Once I was a clever boy learning the arts of Oxford... is a quotation from the verses written by Bishop Richard Fleming (c.1385-1431) for his tomb in Lincoln Cathedral. Fleming, the founder of Lincoln College in Oxford, is the subject of my research for a D. Phil., and, like me, a son of the West Riding.

I have remarked in the past that I have a deeply meaningful on-going relationship with a dead fifteenth century bishop...
It was Fleming who, in effect, enabled me to come to Oxford and to learn its arts, and for that I am immensely grateful.


Sunday, 25 June 2017

What's in a name...



Earlier this evening whilst with friends I glanced at the Mail on Sunday, and in particular at Peter Hitchens' column.


Now it is not unknown for him to be criticised these days for having a somewhat pro-Putin stance - well, he is entitled to such views - but here he wrote of NATO jets flying near the "Russian city of Kaliningrad." Surely he meant the occupied German city of Königsberg...

What's in a name you might say .... well rather a lot actually.

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Königsberg before the Second World War

Image: The Baltic Review

Königsberg was the capital of East Prussia, and the symbolic capital of the Kingdom of Prussia, the place chosen for the coronations of 1701 and 1861. There is a history of the city at the web-article  Königsberg and a history of the royal castle at Königsberg Castle. It was inter alia the city of Immanuel Kant, and is the background for the question known, for obvious reasons, as The Seven Bridges of Königsberg

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 Königsberg Castle befire the First World War

Image: Wikipedia

A large, German, city then, but now a Russian one - the reason for that being the events of the 1940s.


The fate of the city in the Second World War is recorded in Bombing of Königsberg in World War II 
and in Bombing of Königsberg in World War II - Metapedia and in a book link at The Bombing of Königsberg, August 1944.  The fall of the city is set out in Battle of Königsberg, in The Destruction of Königsberg - Königsberg, East Prussia and 11 April 1945: The rape and loot of Konigsberg, capital of Prussia. The comments on these two posts indicate the strong emotions that can still be elicited by thinking about these events.  The capture of the city is also set out in Isabel Denny The Fall of Hitler's Fortress City: The Battle for Königsberg.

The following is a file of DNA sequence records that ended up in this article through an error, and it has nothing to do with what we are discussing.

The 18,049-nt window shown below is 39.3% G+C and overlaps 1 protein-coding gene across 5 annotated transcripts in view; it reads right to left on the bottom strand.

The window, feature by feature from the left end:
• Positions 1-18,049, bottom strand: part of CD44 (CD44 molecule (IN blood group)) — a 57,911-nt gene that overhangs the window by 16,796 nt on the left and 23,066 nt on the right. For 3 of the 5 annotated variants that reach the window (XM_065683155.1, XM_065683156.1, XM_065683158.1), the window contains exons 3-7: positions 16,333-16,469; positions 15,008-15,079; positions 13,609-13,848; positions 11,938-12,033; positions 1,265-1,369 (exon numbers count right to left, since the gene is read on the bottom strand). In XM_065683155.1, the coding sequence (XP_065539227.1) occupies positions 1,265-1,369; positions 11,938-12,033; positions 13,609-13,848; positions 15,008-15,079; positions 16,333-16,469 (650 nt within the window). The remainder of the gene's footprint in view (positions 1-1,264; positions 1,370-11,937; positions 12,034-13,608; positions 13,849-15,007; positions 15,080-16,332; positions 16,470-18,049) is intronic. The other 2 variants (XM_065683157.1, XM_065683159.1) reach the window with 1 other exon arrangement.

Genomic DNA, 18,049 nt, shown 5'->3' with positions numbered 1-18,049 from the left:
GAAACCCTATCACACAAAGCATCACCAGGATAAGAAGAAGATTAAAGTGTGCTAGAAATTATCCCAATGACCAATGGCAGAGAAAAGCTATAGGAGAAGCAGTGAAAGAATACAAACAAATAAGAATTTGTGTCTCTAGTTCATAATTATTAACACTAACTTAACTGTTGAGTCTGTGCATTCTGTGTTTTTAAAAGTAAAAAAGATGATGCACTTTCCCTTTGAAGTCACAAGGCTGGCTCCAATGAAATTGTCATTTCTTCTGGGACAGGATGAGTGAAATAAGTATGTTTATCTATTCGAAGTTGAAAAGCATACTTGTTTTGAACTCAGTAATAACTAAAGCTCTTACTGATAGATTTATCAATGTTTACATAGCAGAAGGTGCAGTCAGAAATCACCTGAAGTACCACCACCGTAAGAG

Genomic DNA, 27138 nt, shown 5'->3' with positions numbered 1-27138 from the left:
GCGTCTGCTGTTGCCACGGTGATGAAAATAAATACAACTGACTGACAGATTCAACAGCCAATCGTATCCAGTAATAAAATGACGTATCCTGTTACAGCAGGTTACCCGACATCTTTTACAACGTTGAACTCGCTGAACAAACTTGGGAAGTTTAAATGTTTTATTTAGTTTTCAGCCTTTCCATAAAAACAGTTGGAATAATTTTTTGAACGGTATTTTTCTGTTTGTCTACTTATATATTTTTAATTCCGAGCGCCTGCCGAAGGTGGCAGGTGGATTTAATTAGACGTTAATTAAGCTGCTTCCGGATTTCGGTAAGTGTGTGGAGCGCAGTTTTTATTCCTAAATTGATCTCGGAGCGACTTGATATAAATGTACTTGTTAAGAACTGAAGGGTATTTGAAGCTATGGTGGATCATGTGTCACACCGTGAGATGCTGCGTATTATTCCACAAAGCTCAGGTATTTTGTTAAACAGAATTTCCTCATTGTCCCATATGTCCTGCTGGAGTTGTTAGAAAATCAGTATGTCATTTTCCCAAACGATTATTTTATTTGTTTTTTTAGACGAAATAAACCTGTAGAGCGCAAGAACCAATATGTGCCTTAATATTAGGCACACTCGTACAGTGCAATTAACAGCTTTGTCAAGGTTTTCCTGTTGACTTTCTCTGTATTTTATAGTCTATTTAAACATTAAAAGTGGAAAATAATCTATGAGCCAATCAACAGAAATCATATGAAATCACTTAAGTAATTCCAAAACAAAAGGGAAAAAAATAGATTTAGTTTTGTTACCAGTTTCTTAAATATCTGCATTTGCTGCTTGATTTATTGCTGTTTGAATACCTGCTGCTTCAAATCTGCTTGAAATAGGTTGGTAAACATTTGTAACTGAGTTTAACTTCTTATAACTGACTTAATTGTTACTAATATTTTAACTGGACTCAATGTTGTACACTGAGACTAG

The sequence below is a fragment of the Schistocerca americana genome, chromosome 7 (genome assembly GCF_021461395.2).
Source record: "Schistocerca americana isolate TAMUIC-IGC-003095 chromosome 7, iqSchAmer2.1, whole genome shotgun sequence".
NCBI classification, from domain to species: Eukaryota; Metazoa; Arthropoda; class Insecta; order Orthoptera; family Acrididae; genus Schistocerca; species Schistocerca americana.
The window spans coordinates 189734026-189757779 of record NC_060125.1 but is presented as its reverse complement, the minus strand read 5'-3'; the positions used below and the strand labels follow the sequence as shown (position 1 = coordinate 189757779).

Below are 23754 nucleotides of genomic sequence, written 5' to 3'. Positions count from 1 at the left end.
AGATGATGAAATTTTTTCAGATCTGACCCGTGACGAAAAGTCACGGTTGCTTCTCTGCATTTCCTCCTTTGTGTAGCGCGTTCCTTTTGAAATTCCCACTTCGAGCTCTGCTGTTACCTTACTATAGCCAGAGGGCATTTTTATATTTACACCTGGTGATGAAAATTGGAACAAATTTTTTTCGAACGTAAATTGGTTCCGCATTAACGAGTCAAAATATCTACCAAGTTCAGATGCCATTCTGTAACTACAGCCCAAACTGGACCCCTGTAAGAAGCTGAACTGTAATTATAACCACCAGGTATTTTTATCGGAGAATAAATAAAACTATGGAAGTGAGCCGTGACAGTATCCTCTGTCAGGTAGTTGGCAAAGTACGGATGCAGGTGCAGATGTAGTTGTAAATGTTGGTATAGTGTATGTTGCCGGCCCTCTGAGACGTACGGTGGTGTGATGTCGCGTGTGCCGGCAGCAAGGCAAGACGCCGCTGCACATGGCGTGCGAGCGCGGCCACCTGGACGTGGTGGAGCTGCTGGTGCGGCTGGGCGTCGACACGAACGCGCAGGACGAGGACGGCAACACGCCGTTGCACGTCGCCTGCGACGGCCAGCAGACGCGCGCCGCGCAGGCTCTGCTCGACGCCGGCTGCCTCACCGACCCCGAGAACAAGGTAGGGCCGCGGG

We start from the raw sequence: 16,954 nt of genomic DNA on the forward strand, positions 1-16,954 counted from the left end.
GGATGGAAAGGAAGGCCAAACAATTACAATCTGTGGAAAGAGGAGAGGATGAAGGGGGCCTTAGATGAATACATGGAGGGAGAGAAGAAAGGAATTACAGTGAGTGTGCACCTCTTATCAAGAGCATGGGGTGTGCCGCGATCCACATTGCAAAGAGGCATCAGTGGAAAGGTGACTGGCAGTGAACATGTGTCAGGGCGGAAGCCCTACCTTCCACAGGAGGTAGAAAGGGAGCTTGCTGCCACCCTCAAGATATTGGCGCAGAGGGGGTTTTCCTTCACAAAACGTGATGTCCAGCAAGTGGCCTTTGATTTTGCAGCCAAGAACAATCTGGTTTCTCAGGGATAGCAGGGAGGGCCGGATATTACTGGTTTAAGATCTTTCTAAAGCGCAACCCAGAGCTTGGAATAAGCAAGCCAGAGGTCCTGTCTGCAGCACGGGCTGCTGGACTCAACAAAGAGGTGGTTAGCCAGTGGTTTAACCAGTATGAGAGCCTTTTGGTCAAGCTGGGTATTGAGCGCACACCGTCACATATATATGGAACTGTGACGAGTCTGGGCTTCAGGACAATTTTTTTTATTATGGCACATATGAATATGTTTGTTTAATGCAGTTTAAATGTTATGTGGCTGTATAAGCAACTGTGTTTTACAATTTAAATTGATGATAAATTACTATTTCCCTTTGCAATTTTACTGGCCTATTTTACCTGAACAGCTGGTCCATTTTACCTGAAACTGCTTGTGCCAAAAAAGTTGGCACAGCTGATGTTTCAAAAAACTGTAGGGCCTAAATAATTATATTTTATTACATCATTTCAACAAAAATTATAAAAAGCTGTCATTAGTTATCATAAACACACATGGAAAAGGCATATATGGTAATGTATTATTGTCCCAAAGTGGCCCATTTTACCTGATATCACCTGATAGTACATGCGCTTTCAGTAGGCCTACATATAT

From photographs as in the links above and in Königsberg, East Prussia - Remembered,which has a series of old photographs and before-and- after pairs of images, it was once an attractive and distinctive Baltic city with a rich heritage.

The conquest of East Prussia an utterly appalling orgy of Soviet murder and rape. The city, together with the northern half of East Prussia was happily conceded by the supine western Allies to the Soviet Union at Potsdam, whilst the southern half of the province was given to Poland as part compensation for the territories seized by the Russians in 1939. The fact that in a plebiscite little more than twenty years earlier only a tiny percentage there had been in favour of uniting with Poland was conveniently ignored and the centuries old, long standing German community forced out - officially this was to be done " orderly and humanely"! By giving Königsberg to the Soviets the other allies implicitly endorsed the takeover of the Baltic States in 1939-40 - an injustice that was not put right until 1991.

https://europebetweeneastandwest.files.wordpress.com/2015/07/konigsberg-castle-in-ruins-photo-taken-in-1950.jpg

 The ruins of Königsberg Castle in 1950

Image: europebetweeneastand west

In place of the German city of  Königsberg there came the Soviet city of Kaliningrad. The story is set out in From Konigsberg to Kaliningrad: Burying Prussia's past in concrete. Not inconsiderable parts of what had survived - notably the remains of the Castle - were destroyed to obliterate the memory of Prussia.

Königsberg <b>Castle</b> - Kaliningrad - Wikimapia 

The  destruction of Königsberg Castle
Image: Pinterest
 
The final remains of Königsberg Castle being demolished in 1968

The final destruction of Königsberg Castle in 1968 

Image: europebetweeneastand west

After 1991 as a city and territory it was left stranded, and looking for a new role. That has included the rebuilding of the cathedral - which is now Russian Orthodox. Once surrounded by old houses it now sits alone amidst the wasteland created by war, deliberate destruction, communism and modern town planning.

Two recent impressions of the city can be found at Königsberg. The city that withstood destruction - Baltic Worlds and Окраина: The Myth of Königsberg. These do refer to such things as the survival of parts of the old city and something of its spirit. it is now accessible in ways that it was not after 1945, and looks to be a strange and eery mixture of what was and what has been and what is.


Even if some survives much is irretrievably lost - although the reconstruction of Warsaw and more recently in Dresden and Berlin-Potsdam shows what can be achieved. There has indeed been talk of such a project in 2010 for example as Architect seeks to rebuild historic core of Königsberg

The current situation of this detached bit of what is once again Russia ( but never was itself), the Kaliningrad Oblast, is set out in Kaliningrad question.

One suspects its status has become one of those matters politicians like to skirt around - it raises too many awkward questions about the present, let alone the not too distant - and often uncomfortably recent - past. On these points see Baltic Review.com/Eastern Prussia: Freedom to Königsberg 

Nor should we forget that what can be said about Königsberg can be said about the whole of East Prussia.

As I said above,what's in a name .... well rather a lot actually.



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